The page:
Kennesaw State University in Georgia has settled a lawsuit against a conservative group that claimed it was being charged illegal fees.
What are the details?
The Kennesaw State chapter of Young Americans for Freedom (YAF) accused the college of discriminating against it by charging “security fees” for its events that other groups were not required to pay.
In one particular instance, Kennesaw State demanded that YAF pay the university a $320 security fee for a March 7 event featuring conservative commentator Katie Pavlich. The university considered the event featuring Pavlich to be “controversial.”
Alliance Defending Freedom filed lawsuits against Kennesaw State on behalf of Young Americans for Freedom and a pro-life student group that protested against being limited to a small “speech zone” that confined their displays to less than 0.08 percent of Kennesaw State’s campus.
The lawsuit pointed out that while the school decided that the Pavlich event was controversial and required a security fee, a Black Lives Matter protest at the school was not charged any security fee.
Kennesaw State also created different tiers for student groups. Students in higher tiers were given more access to areas on campus and to school funding. YAF was classified in the lowest tier of “recognized” groups. Some Christian student groups made it to the “affiliated” tier, but none made it beyond that. The African-American Student Alliance, and Kennesaw Pride Alliance made it into the “sponsored” tier, and the International Students Association and LGBTQ Student programs made it into the “chartered” tier.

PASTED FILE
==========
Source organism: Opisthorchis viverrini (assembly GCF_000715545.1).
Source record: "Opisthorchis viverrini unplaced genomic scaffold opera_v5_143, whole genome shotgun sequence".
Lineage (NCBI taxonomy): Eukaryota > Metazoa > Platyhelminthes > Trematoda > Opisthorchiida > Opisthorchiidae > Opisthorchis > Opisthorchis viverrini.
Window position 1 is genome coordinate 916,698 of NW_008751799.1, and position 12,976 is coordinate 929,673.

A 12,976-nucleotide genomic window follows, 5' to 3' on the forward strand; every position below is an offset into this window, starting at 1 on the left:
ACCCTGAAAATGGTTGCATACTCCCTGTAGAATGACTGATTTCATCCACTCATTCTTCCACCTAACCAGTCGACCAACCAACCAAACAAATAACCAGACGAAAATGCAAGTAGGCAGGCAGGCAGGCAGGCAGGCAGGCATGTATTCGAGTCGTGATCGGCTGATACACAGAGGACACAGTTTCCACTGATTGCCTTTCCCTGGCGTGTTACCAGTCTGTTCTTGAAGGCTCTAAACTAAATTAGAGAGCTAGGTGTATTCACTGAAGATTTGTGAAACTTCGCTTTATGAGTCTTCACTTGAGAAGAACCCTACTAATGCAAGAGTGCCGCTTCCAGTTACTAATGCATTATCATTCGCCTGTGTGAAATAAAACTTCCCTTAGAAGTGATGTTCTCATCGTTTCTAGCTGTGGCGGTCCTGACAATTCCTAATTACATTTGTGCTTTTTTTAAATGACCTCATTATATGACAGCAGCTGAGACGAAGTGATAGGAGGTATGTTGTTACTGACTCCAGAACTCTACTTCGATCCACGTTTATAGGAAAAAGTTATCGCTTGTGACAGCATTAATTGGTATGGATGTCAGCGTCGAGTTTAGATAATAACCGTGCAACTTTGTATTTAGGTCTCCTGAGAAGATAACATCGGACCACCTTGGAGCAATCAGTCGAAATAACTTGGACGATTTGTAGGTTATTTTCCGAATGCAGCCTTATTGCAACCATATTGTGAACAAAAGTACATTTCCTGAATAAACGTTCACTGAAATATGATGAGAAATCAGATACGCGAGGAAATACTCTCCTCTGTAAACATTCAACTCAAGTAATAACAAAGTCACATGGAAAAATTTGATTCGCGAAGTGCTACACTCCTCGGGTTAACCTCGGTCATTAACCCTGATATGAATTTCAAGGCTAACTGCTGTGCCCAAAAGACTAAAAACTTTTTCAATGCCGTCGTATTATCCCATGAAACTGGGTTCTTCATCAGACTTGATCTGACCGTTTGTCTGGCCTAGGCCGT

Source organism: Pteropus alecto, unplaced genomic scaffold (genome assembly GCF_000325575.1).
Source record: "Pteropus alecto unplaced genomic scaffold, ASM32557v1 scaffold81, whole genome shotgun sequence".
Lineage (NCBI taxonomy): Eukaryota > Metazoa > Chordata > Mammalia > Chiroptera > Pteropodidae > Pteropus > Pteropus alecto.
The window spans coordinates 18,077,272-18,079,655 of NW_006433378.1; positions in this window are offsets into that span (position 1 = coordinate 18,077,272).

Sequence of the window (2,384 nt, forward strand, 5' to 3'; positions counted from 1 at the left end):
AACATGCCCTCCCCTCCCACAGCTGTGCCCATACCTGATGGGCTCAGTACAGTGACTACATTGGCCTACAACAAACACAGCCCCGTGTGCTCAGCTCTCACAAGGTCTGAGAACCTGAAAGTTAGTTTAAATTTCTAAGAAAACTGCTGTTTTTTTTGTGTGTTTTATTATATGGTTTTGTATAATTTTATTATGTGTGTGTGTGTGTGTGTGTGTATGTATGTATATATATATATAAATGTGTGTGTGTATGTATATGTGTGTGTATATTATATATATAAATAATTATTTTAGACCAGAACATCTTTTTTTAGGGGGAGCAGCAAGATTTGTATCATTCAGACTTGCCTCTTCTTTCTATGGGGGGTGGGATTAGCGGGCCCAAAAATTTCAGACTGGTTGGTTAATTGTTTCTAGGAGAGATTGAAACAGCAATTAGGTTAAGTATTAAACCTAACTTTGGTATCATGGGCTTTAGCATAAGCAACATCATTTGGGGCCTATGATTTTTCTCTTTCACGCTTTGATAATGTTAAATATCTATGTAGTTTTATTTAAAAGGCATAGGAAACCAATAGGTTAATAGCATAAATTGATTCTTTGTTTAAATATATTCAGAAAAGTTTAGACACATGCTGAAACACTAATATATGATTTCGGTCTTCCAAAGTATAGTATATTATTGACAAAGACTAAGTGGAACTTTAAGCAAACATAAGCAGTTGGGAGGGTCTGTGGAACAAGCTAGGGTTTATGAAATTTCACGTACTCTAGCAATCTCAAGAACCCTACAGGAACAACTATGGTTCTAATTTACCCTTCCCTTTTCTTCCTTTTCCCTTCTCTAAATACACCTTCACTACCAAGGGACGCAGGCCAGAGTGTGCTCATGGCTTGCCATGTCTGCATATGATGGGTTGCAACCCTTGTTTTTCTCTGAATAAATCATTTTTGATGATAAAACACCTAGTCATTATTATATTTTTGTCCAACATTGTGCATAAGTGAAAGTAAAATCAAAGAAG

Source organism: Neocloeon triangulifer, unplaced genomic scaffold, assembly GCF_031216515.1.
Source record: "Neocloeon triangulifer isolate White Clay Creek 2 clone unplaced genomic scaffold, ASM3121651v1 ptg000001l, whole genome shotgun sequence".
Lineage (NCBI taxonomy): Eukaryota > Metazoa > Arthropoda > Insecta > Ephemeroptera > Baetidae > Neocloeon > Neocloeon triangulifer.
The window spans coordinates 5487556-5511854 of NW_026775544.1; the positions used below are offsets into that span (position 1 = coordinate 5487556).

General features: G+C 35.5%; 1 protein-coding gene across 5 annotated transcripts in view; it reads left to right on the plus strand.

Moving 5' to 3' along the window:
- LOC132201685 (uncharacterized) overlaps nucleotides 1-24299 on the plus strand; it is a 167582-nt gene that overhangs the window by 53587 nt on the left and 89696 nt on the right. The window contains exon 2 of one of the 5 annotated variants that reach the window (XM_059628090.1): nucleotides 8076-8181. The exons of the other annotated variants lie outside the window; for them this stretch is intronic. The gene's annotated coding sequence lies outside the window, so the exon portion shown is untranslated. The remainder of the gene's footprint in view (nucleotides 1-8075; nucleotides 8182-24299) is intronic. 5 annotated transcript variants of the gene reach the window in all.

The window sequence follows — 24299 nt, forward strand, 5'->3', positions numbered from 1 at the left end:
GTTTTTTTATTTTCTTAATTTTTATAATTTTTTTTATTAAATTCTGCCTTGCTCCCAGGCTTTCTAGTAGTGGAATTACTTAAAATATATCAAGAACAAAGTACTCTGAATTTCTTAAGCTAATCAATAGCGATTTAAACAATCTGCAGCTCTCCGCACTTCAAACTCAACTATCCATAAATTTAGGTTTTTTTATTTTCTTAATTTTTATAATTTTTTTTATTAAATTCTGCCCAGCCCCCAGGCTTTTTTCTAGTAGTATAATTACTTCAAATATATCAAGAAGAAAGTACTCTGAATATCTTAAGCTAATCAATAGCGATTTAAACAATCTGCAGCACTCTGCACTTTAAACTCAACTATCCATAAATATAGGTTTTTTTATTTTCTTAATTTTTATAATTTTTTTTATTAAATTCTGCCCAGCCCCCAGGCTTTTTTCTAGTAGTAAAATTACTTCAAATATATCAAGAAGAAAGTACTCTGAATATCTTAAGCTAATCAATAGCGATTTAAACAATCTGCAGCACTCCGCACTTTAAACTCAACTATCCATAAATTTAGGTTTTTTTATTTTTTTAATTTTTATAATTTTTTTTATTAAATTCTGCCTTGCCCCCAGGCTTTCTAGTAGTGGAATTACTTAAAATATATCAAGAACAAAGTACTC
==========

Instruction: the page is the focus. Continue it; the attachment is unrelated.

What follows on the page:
“A public university is supposed to be a marketplace of ideas, but that marketplace can’t function properly if officials can charge a group ‘security fees’ just because they don’t like what the group is saying, or if officials can provide funding and the best locations only to those sharing ideas that they prefer,” ADF Legal Counsel Travis Barham said in a public statement.
Tyson Langhofer, ADF senior counsel and director of the Center for Academic Freedom, told TheBlaze that Kennesaw State was not unique in this regard.
“Unfortunately, this type of discriminatory treatment is not limited to student groups at Kennesaw State, Langhofer said. “We currently represent, and have represented, numerous religious, pro-life, and conservative student groups throughout the country that have been discriminated against and treated differently than other student organizations because the university disagreed with their viewpoints. Universities need to stop engaging in this unconstitutional ideological discrimination and once again become the marketplace of ideas that they are supposed to be.”